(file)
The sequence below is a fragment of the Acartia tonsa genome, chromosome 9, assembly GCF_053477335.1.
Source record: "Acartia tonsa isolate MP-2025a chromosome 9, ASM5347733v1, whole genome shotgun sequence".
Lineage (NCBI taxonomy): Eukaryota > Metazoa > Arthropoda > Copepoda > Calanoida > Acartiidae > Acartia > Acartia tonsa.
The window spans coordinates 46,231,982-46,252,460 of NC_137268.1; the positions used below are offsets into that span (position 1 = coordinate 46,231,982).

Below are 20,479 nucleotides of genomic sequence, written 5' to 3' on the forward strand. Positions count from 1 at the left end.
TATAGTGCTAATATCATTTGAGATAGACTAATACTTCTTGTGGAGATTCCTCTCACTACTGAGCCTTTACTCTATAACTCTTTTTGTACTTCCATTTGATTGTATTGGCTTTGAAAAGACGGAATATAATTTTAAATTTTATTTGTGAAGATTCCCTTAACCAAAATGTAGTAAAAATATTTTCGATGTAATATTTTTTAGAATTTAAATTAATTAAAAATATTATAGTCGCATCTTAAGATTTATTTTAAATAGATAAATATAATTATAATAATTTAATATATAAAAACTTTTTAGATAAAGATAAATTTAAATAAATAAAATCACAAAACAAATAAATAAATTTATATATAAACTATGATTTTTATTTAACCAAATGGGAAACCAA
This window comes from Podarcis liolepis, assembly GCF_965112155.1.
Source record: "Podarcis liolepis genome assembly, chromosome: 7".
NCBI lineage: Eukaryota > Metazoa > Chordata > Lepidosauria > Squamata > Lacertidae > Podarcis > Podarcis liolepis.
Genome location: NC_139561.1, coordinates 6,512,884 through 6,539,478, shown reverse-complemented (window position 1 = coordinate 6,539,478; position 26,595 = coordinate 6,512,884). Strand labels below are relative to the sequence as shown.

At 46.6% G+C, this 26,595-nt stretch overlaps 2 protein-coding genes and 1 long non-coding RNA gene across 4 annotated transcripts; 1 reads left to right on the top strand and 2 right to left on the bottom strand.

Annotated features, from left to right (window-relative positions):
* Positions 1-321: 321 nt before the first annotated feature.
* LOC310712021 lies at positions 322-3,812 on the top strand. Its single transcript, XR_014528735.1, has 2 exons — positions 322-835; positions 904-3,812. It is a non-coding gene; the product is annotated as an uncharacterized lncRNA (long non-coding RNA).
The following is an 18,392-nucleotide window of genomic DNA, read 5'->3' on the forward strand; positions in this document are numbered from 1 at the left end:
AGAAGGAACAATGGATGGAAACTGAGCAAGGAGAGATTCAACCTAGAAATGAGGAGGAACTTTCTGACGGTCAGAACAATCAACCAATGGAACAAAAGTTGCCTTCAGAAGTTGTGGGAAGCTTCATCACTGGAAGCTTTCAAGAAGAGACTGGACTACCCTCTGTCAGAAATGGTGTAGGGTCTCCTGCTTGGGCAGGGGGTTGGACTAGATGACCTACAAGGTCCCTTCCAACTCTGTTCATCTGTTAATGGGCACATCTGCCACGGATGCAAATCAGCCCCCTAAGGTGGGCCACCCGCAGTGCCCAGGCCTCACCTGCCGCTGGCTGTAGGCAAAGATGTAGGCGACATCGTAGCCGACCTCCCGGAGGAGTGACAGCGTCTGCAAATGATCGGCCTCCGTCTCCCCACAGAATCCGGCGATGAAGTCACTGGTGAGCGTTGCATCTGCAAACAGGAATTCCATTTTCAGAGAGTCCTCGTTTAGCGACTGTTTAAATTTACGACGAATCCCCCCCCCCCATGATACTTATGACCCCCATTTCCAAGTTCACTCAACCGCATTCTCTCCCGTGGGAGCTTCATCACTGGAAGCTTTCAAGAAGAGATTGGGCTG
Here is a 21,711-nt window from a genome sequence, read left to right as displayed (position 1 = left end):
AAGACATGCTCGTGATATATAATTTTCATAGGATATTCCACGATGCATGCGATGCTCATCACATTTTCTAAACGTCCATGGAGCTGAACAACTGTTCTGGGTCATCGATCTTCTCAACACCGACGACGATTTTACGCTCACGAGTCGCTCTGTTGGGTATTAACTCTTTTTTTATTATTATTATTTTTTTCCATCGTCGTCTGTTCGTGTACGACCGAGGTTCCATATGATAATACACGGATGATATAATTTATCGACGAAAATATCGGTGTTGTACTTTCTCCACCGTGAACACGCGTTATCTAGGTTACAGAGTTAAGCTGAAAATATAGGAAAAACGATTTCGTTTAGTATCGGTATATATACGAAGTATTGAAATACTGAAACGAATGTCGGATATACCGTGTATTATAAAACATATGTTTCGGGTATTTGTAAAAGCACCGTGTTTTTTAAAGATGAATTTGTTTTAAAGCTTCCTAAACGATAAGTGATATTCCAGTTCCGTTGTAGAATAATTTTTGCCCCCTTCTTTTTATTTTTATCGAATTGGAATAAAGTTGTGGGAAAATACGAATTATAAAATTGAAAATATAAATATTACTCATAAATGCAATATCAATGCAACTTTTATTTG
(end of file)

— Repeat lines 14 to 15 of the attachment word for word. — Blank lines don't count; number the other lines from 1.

* LOC310712021 lies at positions 322-3,812 on the top strand. Its single transcript, XR_014528735.1, has 2 exons — positions 322-835; positions 904-3,812. It is a non-coding gene; the product is annotated as an uncharacterized lncRNA (long non-coding RNA).
The following is an 18,392-nucleotide window of genomic DNA, read 5'->3' on the forward strand; positions in this document are numbered from 1 at the left end: